“It is a common enough problem, and far worse has befallen others. He did not force me and, while Mrs. Forney was unkind, I left of my own volition,” said Valerie uncomfortably. “My friends have helped me before and will help me now. I would rather spend my time with children, but perhaps I will have to seek employment as a companion to an older lady instead.”
“You do not deserve a life as a drudge to children or as the companion of elderly harridan, who will doubtless have a horrid grandson who will treat you as Mr. Forney did,” Sir Tarquin exclaimed. “You are young, and have given far too much.”
“Whatever do you mean?” she asked.
“You sacrificed a husband and a family to your country, did you not?”
“I suppose you could say so, although it has been three long years since then.” A wistful look came over her face. “It seems so long ago. Thinking of it now, Robert and I were both practically children; it is almost as though it happened to someone else, or was a story someone told to me.”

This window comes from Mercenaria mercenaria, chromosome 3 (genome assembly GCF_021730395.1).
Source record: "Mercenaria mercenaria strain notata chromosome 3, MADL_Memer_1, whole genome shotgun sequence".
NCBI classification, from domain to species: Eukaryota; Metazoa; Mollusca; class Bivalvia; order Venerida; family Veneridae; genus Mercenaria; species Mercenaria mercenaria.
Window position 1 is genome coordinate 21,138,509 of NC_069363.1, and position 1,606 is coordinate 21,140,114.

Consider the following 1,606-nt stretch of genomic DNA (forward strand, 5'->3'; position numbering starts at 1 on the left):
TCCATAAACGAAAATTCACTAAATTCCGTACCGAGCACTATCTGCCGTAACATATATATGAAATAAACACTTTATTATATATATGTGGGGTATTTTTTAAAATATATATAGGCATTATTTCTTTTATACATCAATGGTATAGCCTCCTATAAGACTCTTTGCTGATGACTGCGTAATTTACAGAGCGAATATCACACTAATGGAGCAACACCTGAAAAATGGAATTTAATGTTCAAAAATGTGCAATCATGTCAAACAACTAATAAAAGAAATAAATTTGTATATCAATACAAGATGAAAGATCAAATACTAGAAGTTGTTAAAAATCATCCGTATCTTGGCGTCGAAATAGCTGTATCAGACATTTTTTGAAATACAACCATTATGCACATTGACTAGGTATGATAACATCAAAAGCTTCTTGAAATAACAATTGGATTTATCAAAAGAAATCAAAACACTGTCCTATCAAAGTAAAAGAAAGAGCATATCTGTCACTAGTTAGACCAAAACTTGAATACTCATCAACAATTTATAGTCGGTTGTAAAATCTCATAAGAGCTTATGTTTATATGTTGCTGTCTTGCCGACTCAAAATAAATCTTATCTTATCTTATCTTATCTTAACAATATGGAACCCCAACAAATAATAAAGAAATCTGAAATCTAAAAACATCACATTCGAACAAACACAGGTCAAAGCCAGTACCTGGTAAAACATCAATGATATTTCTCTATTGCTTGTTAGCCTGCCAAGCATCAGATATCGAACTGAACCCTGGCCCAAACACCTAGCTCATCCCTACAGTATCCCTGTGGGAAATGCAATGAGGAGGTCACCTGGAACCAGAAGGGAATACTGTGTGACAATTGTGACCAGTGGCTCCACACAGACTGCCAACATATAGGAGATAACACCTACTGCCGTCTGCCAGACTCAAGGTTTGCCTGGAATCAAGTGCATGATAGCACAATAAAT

“Yet you are still all but penniless and without protection as a result, are you not? That is not much of an ending to the story.”
She gazed at him thoughtfully. “It was my decision, though I was far too young to understand the possible consequences. In some ways it was worth it all the same; I loved Robert as much as an eighteen-year-old can love anyone, and perhaps even more, I loved following the drum.”
Sir Tarquin looked startled. “Did you really? Surely it was a very hard life for a gently bred and sheltered young lady?”
Valerie laughed. “Indeed it was! I had no notion that such hardships were ahead of me. Yet the sense of purpose, of being needed and useful, and of having a meaning to my life was so powerful, that it overcame them all. I was always rather bookish, and never truly enjoyed the rounds of parties and balls, to my stepmother’s despair.”
“Even in the tail of the Army with all the camp followers, and rabble you felt so?” Sir Tarquin asked curiously.